Saturday, November 27, 2004

Why Coaching

Why Coaching

An important fact I thought I knew, but realized I didn't really know, hit home on a cold, rainy Saturday morning in a store this morning.

I've been fighting a nagging achillies tendon problem for the past several weeks that has hampered my morning runs. Since the tendon only flared up after I bought new shoes in mid-October, I thought the footwear may be the culprit. So, I went to Athletic Annex with the express purpose of having a trained shoe fitter try to figure out what my feet were doing and getting me in a more appropriate running shoe.

There I met Margaret, an experienced runner and sales professional. She sat and listened, asked a number of useful questions and pondered my situation. Only then, did she start to think about which shoe I might need. Pair after pair came out. We laced and talked and looked.

But the key was when she took me outside and set me off to run down the 40 yard long covered porch along the strip mall where the store was located. She stood, arms crossed, pondering my gait, as I lumbered down and back with each pair of shoes. "Those make you roll in." "Those are awful." "Those work."

Why was this important? And why do I bore you with this drivel? Here's the deal:

I can't watch myself run. I'm busy running. I can't see my feet, how they hit the ground, what my ankles and knees do as I'm going downt he road. I needed another person, another qualified person, to watch me run. Only then could I begin to understand what was really going on.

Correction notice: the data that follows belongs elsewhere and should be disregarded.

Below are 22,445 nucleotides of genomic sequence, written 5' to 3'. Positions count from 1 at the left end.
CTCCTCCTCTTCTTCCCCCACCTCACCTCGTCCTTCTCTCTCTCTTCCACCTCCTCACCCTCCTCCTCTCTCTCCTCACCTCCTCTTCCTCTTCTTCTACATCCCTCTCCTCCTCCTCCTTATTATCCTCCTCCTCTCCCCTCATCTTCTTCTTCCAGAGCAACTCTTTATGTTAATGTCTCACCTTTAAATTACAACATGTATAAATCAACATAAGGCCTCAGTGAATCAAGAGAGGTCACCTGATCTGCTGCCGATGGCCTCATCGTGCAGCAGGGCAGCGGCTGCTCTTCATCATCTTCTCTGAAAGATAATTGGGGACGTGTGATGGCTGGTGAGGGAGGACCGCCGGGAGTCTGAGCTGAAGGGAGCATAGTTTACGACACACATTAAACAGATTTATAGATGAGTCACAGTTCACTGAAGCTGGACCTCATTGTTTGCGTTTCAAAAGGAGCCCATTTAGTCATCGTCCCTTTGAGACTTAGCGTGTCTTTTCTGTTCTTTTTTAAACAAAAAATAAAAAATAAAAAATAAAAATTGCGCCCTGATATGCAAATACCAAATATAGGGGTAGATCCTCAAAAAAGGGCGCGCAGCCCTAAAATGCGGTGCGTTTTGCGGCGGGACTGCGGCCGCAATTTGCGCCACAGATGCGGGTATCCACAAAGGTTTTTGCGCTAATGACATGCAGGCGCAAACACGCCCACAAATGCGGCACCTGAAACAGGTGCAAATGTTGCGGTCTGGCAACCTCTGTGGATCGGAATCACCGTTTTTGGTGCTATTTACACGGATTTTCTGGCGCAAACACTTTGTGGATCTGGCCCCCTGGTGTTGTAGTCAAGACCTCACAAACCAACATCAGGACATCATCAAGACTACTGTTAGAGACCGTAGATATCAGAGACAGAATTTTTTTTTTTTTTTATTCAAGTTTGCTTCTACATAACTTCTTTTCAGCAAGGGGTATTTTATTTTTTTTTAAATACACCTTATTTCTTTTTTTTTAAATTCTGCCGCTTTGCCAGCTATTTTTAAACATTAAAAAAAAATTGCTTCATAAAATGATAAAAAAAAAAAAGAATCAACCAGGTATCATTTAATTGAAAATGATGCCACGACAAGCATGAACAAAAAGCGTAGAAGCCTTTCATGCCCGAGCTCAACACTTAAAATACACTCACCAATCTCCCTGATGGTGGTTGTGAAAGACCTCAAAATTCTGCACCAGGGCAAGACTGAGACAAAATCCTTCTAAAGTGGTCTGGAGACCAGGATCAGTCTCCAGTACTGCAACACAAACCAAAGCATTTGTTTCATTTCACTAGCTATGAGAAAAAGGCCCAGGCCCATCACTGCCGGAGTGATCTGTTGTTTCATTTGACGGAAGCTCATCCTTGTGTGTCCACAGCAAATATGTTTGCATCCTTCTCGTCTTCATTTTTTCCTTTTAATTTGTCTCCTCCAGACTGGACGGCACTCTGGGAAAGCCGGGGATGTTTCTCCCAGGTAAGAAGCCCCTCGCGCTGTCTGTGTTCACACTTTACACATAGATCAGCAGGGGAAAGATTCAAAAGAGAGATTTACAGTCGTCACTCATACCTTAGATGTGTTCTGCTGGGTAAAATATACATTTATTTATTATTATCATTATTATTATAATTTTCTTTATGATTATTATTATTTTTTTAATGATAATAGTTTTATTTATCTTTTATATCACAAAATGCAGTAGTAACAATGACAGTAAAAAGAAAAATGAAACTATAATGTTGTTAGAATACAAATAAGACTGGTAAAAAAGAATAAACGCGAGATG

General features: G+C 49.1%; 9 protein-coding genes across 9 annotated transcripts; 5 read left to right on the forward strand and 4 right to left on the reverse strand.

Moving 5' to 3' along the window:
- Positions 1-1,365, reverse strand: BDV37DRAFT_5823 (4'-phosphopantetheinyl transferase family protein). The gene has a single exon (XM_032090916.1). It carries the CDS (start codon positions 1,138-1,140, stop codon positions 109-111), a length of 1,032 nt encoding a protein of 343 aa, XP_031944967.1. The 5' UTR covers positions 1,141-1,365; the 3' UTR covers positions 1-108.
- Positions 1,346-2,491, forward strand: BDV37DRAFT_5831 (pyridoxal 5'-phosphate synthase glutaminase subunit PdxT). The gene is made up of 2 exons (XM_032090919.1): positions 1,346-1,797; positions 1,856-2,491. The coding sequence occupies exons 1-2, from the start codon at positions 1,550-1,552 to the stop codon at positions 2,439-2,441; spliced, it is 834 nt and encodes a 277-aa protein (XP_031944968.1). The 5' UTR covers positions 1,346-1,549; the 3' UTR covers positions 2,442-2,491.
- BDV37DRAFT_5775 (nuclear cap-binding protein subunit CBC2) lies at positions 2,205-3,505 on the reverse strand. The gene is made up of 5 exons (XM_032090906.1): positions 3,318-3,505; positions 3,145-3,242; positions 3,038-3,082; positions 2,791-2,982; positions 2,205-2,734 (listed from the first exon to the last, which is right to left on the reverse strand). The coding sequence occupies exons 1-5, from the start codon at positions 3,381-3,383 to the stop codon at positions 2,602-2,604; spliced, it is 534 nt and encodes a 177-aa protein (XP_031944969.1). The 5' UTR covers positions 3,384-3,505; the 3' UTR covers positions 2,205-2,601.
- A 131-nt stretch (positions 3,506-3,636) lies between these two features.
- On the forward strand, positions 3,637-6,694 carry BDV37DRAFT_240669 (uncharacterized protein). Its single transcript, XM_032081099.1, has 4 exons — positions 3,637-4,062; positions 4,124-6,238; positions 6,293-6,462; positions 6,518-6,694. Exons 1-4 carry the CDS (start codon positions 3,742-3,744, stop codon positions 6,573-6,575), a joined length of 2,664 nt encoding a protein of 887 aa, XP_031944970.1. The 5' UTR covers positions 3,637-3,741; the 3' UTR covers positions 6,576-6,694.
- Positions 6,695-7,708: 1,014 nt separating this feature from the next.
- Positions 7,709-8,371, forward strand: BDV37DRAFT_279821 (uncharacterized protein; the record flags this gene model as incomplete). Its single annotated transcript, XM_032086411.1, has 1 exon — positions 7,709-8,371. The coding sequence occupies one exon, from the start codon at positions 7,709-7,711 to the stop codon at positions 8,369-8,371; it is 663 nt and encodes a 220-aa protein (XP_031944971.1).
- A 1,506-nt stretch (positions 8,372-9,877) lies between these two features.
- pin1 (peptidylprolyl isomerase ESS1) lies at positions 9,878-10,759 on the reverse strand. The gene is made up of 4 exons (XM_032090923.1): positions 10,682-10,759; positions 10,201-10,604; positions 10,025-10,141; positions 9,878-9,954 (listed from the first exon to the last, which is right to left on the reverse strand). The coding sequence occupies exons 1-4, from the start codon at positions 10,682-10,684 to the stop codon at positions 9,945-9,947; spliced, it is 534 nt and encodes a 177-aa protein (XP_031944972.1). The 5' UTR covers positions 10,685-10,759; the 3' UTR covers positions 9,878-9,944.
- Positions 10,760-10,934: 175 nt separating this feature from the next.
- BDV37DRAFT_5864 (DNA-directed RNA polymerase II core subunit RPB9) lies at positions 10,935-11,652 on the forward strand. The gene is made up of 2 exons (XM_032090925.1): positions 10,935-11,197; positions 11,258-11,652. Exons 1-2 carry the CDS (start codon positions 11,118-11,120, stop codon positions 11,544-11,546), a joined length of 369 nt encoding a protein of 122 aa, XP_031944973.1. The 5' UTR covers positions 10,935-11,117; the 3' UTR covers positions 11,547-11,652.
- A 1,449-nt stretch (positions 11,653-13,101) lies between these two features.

I can't watch myself lead a kaizen event. I can't watch myself do a performance review. I can't watch myself leading an operations meeting. Why?? Because I'm busy leading the kaizen, the performance review, the ops meeting. I have to "keep my eye on the road." And while I can do a self-critique at the end, I will miss many things. I need someone else to watch and then tell me what she/he sees. Self-diagnosis doesn't always work. Ask my wife.

I need a coach to watch me do my job, just as I needed Margaret to watch me run. But not just anyone. A non-runner, a non-trained person would understand the interaction of shoe fit with pronation, arch height and gait on my ability to run injury-free. A non-lean person won't be able to understand how a kaizen event should run, or how I should approach an ops meeting.

And it isn't easy to find such a person. And it isn't easy to figure out how to pay such a coach. And it isn't easy to submit oneself to another's teaching, as I submitted myself to Margaret's expertise. And I sure don't have it figued it out. Yet this is important if I'm serious about developing genuine expertise. It is important for you too.

I'd welcome your input. And I hope you find this helpful as you seek to improve your own skills.

Feel free to forward to a friend. Email me

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